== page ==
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and short term culture (14 days). PBMCs from healthy donors were isolated and coincubated with Aspergillus antigens for 12 hours and Aspergillus-specific T cells were enriched using IFN-g secretion assay. Isolated cells were cultured for up to 14 d. Using this method, it was possible to obtain the enriched T cells with purity around 15% of Aspergillus-specific T cells. Tramsen et al. also reported that the similar technique incorporating IFN-g secretion assay was able to generate Aspergillus-specific T cells according to GMP conditions, although the purity with a median of 5.1% of IFN-g producing cells after the restimulation with Aspergillus antigen could be still unsatisfactory, considering the possible risk of GVHD.81 The low purity reflects the difficulty to use IFN-g secretion assay to isolate T cells with low precursor frequency in healthy donors like Aspergillus-specific T cells. Their group also reported that they isolated multi-specific T cells against Aspergillus fumigatus, Candida albicans and Rhozpus oryzae.82 Such multi-specific T cells are practically attractive as, in many cases, it is difficult to determine the fungal pathogen which caused the infectious diseases. In particular, it is often difficult to distinguish between aspergillus infection and mucor infection. Another method to isolate fungus-specific Th1 cells is the isolation based on activation-dependent expression of CD154.73 CD154 is transiently expressed on CD4 T cells after activation but much less on CD8 T cells. Khanna et al. reported the generation and expansion of Aspergillus Crf1 peptide-specific T cells using this method.73 PBMCs from healthy donors were stimulated with Aspergillus fumigatus Crf1 peptide p41, and antigen-specific T cells were enriched by the selection of CD154C cells via magnetic cell separation. Isolated CD154C cells were cultured for 14 d. Tetramer-staining showed 40% (range, 25-63) of Aspergillus fumigatus p41 peptide-specific CD4C T cells. If DCs can be used in accordance to GMP, it might help to further expand specific T cells.83 Perrucio et al. conducted a study using expanded Aspergillus-specific T cells after haploidentical transplantation in patients with a history of IA.84 In this study, control transplant recipients who did not receive such adoptive transfer tended to suffer from IA and had no detectable reconstitution of Aspergillus-specific T cells after transplantation. On the other hand, patients who received adoptive T cell therapy had significantly higher number of specific T cells against Aspergillus. A recent topic in the field of adoptive T cell therapy is genetically modified T cells expressing chimeric antigen receptors (CAR). To further enhance the effectiveness of adoptive T cell therapy against Aspergillus infection, a study group in the United States developed a system of adoptive transfer of CAR T cells that possess the pattern-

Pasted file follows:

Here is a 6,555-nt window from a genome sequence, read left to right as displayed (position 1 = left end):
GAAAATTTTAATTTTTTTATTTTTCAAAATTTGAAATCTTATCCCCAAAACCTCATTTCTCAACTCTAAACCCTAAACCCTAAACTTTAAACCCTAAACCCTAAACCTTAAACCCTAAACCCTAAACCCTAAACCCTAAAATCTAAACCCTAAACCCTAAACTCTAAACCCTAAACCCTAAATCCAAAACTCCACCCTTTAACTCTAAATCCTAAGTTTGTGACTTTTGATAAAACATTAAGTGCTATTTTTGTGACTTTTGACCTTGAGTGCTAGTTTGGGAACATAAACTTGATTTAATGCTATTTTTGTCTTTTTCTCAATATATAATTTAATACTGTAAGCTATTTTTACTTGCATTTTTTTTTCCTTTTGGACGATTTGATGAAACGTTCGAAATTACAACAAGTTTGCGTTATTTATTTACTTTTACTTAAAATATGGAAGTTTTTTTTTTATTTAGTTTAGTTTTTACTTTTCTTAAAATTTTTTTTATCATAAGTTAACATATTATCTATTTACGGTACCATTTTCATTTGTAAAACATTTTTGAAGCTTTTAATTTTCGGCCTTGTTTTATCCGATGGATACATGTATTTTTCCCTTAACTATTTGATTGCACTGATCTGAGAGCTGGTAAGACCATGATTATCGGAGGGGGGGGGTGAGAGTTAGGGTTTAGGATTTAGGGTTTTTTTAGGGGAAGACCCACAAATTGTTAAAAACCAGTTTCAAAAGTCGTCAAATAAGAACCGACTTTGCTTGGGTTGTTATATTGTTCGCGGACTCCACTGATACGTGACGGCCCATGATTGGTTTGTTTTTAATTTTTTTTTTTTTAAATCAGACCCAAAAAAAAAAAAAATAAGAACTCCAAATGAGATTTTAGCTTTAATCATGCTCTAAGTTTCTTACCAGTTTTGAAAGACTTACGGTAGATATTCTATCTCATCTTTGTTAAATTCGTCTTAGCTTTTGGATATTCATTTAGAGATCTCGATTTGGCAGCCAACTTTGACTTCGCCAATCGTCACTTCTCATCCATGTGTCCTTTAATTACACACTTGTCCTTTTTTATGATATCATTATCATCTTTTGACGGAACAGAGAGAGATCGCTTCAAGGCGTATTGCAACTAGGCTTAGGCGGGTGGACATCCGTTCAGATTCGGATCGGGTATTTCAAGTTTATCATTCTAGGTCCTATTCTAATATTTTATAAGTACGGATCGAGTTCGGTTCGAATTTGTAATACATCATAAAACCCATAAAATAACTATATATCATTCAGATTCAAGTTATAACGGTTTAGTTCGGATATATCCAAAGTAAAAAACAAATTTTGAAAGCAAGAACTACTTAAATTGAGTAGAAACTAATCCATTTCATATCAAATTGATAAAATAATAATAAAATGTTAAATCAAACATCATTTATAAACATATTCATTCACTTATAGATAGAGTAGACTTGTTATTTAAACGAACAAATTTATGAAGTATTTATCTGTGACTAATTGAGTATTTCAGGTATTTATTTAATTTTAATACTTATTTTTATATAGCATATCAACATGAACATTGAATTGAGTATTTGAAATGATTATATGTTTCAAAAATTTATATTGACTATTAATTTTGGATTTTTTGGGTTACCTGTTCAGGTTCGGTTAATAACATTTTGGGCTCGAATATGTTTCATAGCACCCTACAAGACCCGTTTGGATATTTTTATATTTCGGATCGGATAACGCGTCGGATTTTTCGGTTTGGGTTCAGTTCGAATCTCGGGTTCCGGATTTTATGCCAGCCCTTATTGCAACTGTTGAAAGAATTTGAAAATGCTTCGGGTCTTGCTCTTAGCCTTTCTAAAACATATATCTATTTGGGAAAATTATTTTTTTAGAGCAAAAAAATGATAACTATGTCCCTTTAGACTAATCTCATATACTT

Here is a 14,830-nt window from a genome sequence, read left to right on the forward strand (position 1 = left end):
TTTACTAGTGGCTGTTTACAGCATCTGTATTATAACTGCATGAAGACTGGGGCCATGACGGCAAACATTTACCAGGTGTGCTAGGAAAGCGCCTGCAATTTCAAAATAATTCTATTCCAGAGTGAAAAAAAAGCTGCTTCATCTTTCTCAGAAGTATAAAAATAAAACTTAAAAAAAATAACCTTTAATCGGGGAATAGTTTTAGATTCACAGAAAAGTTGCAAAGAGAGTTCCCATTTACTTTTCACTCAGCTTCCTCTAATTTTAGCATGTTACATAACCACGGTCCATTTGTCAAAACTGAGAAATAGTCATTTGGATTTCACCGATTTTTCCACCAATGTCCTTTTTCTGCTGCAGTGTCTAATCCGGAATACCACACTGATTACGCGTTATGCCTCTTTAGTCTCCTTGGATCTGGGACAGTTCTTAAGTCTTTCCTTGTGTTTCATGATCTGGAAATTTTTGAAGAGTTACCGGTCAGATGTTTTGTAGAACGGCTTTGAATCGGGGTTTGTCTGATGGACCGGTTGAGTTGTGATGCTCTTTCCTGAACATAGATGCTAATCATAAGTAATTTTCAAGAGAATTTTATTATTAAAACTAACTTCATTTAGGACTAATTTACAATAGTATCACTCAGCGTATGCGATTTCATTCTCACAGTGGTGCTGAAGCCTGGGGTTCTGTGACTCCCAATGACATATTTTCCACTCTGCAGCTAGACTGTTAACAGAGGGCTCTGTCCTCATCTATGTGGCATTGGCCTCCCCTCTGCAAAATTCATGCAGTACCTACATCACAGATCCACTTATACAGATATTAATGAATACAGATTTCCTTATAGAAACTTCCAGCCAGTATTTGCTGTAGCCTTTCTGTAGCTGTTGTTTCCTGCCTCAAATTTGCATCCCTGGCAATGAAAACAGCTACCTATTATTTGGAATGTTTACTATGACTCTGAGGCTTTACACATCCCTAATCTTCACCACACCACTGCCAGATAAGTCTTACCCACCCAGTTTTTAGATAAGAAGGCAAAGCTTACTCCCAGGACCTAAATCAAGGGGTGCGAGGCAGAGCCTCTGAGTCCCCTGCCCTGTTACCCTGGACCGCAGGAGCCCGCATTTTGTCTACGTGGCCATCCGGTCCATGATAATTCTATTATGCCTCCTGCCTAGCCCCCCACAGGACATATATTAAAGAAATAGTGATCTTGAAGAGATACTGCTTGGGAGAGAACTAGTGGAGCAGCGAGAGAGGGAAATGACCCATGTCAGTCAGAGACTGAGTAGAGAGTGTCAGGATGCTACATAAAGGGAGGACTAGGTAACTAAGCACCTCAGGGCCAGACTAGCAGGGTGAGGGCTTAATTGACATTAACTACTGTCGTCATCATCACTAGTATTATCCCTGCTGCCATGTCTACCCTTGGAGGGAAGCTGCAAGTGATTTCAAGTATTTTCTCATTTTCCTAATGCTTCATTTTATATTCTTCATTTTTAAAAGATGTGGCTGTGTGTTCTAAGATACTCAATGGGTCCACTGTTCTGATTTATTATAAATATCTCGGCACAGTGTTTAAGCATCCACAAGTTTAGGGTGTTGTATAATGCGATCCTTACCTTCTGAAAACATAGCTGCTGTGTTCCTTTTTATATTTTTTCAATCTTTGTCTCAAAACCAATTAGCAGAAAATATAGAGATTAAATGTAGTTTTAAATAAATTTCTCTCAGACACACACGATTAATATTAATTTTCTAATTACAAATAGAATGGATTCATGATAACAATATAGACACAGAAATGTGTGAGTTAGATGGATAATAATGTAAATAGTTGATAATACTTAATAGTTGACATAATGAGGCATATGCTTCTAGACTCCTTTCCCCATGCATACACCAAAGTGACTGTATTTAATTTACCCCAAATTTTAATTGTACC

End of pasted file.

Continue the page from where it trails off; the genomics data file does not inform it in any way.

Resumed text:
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recognition properties of Dectin-1.85 T cells are electroporated with DNA plasmids from the Sleeping Beauty transposon/transposase system to express this CAR, and expanded with artificial antigen presenting cells in the presence of cytokines.86 Dectin-1 specifically recognizes b-glucans which are expressed on the cell wall of fungi. Their approach is clinically attractive, as T cells can be long-lived as they contained central memory T cells, and can be expanded ex vivo in compliance with GMP for clinical trials. Targeting of other antigens by CAR modified T cells can be applicable to any antigens on the cell surface of fungus for which monoclonal antibody can be generated. The potential benefits of CAR modified T cells could be the high efficiency as demonstrated in the treatment of acute lymphoblastic leukemia. The potential drawbacks could be the life-threatening complications. In clinical trials of CAR modified T cells, on target/off target toxicity have to be carefully monitored.87 It is well known that CAR T cells targeting CD19 caused cytokine release syndrome (CRS).88 Higher disease burden before CAR T therapy was reported to be a risk factor for CRS.89,90 Therefore, when this technique is applied in the treatment of infectious disease, we also have to pay much attention to the disease burden. In the setting of allo-HSCT, if CAR T cells work efficiently, accompanying spread of pathogen-associated molecular patterns (PAMPs) from fungus could aggravate GVHD through the interaction between PAMPs and pathogen recognition receptors [PRRs] such as NOD-like receptors (NLRs) and Toll-like receptors (TLRs).91 The more infection progressed, the more severe the toxicity associated with CAR T would be. In order to prevent the lethal toxicity, the introduction of an inducible “suicide gene” that can be electively activated in the event of severe toxicity is ideal. Techniques used in the setting of adoptive T cell therapy such as herpes simplex virus thymidine kinase (HSV-TK) and human inducible caspase 9 (iCasp9) might be combined in the system of CAR modified T cells.92 We need to investigate the way with which we can improve safety without compromising the potential efficacy of CAR modified T cells.93 If the safety issue is solved, adoptive T cell therapy as prevention of fungal infections might become a realistic treatment strategy in patients at very high risk of fungal infections.94 We could expect that non-modified donor lymphocyte infusion would disappear in the near future, considering the low specificity against the target and substantial risk of GVHD. As adjunctive therapy to target fungal infections as well as augment the effectiveness of adoptive T cell therapy, selection of anti-fungal drugs might be important as these drugs were reported to have impact on the host immune response in vitro.95 For instance, caspofungin